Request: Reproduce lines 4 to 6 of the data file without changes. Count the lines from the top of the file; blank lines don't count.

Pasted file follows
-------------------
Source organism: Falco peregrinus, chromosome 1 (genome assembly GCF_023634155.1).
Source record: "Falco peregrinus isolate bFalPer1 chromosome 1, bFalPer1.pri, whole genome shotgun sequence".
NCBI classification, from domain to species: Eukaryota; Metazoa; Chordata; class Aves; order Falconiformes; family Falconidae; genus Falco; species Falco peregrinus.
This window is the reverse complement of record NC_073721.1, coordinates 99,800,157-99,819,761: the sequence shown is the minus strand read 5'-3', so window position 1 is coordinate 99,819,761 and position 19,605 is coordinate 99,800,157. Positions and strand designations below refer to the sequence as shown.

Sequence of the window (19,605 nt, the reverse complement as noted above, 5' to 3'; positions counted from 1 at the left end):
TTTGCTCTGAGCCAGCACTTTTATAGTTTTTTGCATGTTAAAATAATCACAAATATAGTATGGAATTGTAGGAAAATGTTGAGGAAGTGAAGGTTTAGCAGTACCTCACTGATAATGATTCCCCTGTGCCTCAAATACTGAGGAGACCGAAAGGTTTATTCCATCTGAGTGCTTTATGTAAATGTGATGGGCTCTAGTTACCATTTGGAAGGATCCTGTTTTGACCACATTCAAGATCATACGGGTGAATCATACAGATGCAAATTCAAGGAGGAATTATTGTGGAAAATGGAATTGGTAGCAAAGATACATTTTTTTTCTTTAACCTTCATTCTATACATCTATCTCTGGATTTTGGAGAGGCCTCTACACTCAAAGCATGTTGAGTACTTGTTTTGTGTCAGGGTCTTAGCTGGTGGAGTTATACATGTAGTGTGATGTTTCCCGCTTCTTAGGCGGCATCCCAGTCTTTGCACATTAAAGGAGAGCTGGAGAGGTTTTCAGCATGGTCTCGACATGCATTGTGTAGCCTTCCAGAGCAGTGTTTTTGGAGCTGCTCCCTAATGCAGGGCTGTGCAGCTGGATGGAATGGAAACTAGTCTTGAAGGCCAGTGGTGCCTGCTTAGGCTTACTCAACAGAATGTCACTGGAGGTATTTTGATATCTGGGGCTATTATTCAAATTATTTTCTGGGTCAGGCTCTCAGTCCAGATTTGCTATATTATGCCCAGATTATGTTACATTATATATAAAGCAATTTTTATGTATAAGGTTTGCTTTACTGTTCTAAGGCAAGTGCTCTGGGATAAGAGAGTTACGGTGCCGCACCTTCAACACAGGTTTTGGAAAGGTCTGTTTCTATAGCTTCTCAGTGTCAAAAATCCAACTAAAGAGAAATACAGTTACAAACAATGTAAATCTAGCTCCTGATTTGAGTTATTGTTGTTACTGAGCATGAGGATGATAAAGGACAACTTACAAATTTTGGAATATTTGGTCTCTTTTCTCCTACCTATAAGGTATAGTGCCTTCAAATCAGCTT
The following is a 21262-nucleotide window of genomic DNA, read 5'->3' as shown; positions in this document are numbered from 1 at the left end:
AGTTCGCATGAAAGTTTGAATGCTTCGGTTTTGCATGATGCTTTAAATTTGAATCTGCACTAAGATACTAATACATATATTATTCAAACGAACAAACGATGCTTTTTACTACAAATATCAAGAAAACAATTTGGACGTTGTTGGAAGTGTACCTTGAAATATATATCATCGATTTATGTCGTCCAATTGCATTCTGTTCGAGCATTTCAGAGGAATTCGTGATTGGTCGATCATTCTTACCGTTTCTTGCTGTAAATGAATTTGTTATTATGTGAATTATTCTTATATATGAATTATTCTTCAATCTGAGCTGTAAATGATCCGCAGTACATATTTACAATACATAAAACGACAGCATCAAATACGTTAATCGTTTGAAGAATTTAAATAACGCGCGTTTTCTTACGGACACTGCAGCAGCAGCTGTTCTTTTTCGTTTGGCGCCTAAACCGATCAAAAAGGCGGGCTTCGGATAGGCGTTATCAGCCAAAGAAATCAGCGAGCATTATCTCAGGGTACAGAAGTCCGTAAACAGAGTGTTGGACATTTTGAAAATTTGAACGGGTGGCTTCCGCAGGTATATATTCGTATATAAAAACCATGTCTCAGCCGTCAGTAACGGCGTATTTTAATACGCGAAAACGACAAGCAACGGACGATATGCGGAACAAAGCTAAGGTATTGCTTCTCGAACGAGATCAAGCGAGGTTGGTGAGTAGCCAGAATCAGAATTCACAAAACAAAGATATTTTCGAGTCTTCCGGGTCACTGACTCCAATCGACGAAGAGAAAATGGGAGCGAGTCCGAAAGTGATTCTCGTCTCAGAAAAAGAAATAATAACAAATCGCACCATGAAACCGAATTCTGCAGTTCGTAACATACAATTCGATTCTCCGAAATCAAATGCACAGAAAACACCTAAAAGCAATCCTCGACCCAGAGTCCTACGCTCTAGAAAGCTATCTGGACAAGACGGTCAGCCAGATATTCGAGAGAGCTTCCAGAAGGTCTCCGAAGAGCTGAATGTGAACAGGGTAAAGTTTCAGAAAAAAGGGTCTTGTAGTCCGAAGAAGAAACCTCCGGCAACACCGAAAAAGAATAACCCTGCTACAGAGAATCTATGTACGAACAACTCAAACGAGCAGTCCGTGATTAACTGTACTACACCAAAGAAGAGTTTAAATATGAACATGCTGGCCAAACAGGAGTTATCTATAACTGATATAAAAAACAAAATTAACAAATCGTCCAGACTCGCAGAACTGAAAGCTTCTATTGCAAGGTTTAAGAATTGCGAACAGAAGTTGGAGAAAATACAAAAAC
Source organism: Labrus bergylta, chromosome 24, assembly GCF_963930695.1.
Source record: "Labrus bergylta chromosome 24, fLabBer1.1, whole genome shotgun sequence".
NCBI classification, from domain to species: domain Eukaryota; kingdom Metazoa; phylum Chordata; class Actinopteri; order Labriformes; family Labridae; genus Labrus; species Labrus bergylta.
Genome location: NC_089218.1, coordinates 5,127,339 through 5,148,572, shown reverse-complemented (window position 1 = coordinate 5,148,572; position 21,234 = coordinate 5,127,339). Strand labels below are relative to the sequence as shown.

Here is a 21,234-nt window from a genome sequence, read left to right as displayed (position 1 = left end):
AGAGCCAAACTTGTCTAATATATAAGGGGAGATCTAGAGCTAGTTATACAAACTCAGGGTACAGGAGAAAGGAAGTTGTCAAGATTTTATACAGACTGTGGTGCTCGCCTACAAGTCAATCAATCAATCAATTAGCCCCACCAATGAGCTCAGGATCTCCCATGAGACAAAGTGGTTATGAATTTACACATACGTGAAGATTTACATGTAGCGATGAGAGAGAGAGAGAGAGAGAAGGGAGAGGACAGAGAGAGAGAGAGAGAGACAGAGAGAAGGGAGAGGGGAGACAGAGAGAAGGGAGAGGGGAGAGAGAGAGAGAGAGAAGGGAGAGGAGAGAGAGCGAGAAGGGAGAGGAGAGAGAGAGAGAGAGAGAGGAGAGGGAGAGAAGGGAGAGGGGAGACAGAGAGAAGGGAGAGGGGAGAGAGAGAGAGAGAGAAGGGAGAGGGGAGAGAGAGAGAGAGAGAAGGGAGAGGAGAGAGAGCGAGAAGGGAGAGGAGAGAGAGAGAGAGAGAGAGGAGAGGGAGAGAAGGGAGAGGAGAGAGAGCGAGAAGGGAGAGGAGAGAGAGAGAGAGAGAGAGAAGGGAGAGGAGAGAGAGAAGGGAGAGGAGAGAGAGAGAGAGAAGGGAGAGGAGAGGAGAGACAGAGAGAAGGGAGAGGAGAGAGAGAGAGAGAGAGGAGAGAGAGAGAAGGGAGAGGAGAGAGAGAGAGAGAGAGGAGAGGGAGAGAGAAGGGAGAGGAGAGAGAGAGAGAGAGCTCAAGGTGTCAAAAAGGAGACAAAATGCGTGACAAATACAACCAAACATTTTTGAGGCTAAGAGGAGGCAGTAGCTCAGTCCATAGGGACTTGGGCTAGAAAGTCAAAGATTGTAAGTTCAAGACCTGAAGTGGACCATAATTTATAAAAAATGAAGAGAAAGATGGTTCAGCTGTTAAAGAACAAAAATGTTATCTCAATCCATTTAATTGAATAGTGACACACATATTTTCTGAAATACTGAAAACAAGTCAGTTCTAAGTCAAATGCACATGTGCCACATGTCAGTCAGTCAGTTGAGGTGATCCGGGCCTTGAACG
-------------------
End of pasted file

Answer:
This window is the reverse complement of record NC_073721.1, coordinates 99,800,157-99,819,761: the sequence shown is the minus strand read 5'-3', so window position 1 is coordinate 99,819,761 and position 19,605 is coordinate 99,800,157. Positions and strand designations below refer to the sequence as shown.

Sequence of the window (19,605 nt, the reverse complement as noted above, 5' to 3'; positions counted from 1 at the left end):
TTTGCTCTGAGCCAGCACTTTTATAGTTTTTTGCATGTTAAAATAATCACAAATATAGTATGGAATTGTAGGAAAATGTTGAGGAAGTGAAGGTTTAGCAGTACCTCACTGATAATGATTCCCCTGTGCCTCAAATACTGAGGAGACCGAAAGGTTTATTCCATCTGAGTGCTTTATGTAAATGTGATGGGCTCTAGTTACCATTTGGAAGGATCCTGTTTTGACCACATTCAAGATCATACGGGTGAATCATACAGATGCAAATTCAAGGAGGAATTATTGTGGAAAATGGAATTGGTAGCAAAGATACATTTTTTTTCTTTAACCTTCATTCTATACATCTATCTCTGGATTTTGGAGAGGCCTCTACACTCAAAGCATGTTGAGTACTTGTTTTGTGTCAGGGTCTTAGCTGGTGGAGTTATACATGTAGTGTGATGTTTCCCGCTTCTTAGGCGGCATCCCAGTCTTTGCACATTAAAGGAGAGCTGGAGAGGTTTTCAGCATGGTCTCGACATGCATTGTGTAGCCTTCCAGAGCAGTGTTTTTGGAGCTGCTCCCTAATGCAGGGCTGTGCAGCTGGATGGAATGGAAACTAGTCTTGAAGGCCAGTGGTGCCTGCTTAGGCTTACTCAACAGAATGTCACTGGAGGTATTTTGATATCTGGGGCTATTATTCAAATTATTTTCTGGGTCAGGCTCTCAGTCCAGATTTGCTATATTATGCCCAGATTATGTTACATTATATATAAAGCAATTTTTATGTATAAGGTTTGCTTTACTGTTCTAAGGCAAGTGCTCTGGGATAAGAGAGTTACGGTGCCGCACCTTCAACACAGGTTTTGGAAAGGTCTGTTTCTATAGCTTCTCAGTGTCAAAAATCCAACTAAAGAGAAATACAGTTACAAACAATGTAAATCTAGCTCCTGATTTGAGTTATTGTTGTTACTGAGCATGAGGATGATAAAGGACAACTTACAAATTTTGGAATATTTGGTCTCTTTTCTCCTACCTATAAGGTATAGTGCCTTCAAATCAGCTT